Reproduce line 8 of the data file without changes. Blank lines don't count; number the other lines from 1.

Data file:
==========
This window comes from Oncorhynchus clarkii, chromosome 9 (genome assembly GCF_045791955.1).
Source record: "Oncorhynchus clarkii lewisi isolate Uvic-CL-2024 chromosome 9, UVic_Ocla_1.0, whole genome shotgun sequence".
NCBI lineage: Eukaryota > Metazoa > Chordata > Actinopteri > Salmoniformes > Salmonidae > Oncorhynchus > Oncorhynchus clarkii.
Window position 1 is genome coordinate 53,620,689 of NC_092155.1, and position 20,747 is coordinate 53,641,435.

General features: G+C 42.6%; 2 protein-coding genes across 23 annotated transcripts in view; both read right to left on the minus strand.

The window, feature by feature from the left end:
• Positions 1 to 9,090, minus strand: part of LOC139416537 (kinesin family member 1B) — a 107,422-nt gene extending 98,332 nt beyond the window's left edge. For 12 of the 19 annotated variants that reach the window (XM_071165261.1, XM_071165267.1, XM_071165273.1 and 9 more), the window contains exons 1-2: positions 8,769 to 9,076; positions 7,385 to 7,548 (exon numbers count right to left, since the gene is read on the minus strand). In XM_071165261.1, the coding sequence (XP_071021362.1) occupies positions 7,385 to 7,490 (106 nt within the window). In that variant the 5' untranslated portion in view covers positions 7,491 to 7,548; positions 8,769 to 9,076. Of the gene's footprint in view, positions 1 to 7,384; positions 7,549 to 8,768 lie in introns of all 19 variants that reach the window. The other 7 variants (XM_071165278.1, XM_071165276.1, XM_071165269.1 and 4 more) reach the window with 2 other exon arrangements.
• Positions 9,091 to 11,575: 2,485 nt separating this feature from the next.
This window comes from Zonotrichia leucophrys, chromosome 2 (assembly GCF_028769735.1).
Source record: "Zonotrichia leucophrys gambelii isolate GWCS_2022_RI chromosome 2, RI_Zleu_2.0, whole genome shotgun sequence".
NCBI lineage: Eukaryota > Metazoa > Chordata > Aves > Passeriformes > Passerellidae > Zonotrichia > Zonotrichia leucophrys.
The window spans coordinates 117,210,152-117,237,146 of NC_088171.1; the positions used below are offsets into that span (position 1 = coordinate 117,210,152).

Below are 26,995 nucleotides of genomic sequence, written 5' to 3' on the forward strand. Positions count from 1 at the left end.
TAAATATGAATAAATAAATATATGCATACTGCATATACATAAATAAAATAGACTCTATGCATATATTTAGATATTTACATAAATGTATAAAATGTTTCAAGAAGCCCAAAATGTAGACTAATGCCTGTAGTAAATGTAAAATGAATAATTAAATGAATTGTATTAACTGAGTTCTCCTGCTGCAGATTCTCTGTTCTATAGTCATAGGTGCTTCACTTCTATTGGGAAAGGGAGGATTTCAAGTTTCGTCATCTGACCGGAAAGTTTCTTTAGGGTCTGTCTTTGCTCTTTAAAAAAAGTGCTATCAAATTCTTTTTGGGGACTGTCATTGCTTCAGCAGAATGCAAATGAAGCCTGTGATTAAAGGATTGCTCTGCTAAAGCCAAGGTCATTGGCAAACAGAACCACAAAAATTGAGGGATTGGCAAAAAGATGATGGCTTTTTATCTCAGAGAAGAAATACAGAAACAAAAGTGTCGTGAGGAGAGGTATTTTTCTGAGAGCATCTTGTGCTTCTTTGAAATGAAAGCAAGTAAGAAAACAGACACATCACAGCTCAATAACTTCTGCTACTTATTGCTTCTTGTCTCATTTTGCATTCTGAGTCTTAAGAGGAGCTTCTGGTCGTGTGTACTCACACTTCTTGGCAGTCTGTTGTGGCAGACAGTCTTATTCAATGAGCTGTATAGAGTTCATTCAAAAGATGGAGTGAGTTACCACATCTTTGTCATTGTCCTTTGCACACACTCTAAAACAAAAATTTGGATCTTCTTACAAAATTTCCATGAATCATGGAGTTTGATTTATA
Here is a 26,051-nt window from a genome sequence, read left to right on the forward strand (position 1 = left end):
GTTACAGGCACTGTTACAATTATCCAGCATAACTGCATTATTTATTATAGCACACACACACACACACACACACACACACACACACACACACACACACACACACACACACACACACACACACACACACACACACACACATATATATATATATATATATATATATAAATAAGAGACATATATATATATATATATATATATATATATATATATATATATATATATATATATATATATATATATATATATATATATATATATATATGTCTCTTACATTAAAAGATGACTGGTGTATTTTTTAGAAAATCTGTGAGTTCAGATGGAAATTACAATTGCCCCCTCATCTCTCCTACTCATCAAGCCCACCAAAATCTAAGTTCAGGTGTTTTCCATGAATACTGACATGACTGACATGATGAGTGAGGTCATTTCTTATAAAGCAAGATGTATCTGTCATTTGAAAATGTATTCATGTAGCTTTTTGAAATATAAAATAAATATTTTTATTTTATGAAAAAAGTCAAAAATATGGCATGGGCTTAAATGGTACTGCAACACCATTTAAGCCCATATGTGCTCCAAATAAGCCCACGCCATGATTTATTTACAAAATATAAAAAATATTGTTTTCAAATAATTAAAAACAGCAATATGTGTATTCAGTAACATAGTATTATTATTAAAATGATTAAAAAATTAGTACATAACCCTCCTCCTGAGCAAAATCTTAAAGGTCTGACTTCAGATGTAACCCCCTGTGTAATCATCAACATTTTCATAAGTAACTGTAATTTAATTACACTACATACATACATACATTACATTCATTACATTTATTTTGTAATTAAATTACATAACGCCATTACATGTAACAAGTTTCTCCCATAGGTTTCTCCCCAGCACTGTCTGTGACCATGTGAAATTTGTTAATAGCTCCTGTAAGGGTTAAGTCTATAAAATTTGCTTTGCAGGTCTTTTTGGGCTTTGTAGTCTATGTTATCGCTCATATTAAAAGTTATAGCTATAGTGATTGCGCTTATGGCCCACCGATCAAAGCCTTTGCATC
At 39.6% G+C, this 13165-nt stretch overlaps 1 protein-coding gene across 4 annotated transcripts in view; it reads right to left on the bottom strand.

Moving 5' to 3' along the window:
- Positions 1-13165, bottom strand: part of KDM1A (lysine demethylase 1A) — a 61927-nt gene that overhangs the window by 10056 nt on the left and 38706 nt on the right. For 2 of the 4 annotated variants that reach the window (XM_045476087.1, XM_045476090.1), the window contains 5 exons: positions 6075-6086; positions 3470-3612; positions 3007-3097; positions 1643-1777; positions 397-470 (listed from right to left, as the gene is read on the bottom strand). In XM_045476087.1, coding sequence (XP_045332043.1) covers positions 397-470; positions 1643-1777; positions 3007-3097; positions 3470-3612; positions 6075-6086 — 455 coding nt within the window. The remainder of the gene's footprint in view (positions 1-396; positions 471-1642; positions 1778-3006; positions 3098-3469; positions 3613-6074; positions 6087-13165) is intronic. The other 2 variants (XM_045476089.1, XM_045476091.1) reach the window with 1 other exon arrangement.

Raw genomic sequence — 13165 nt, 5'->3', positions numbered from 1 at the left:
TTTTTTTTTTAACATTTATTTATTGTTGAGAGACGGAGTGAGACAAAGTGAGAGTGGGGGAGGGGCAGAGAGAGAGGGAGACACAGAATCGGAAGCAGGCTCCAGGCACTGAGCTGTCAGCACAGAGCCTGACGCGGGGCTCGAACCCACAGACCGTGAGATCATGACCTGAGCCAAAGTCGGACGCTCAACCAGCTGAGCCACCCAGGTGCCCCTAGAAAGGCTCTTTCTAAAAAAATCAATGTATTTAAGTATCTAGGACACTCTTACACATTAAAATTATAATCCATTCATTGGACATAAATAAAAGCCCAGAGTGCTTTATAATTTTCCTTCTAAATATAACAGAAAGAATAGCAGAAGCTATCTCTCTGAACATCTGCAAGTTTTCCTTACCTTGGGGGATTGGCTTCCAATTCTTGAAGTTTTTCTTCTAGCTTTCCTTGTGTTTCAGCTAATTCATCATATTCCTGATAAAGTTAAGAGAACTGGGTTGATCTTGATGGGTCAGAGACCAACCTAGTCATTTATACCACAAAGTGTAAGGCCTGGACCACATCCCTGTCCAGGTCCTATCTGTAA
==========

• Positions 9,091 to 11,575: 2,485 nt separating this feature from the next.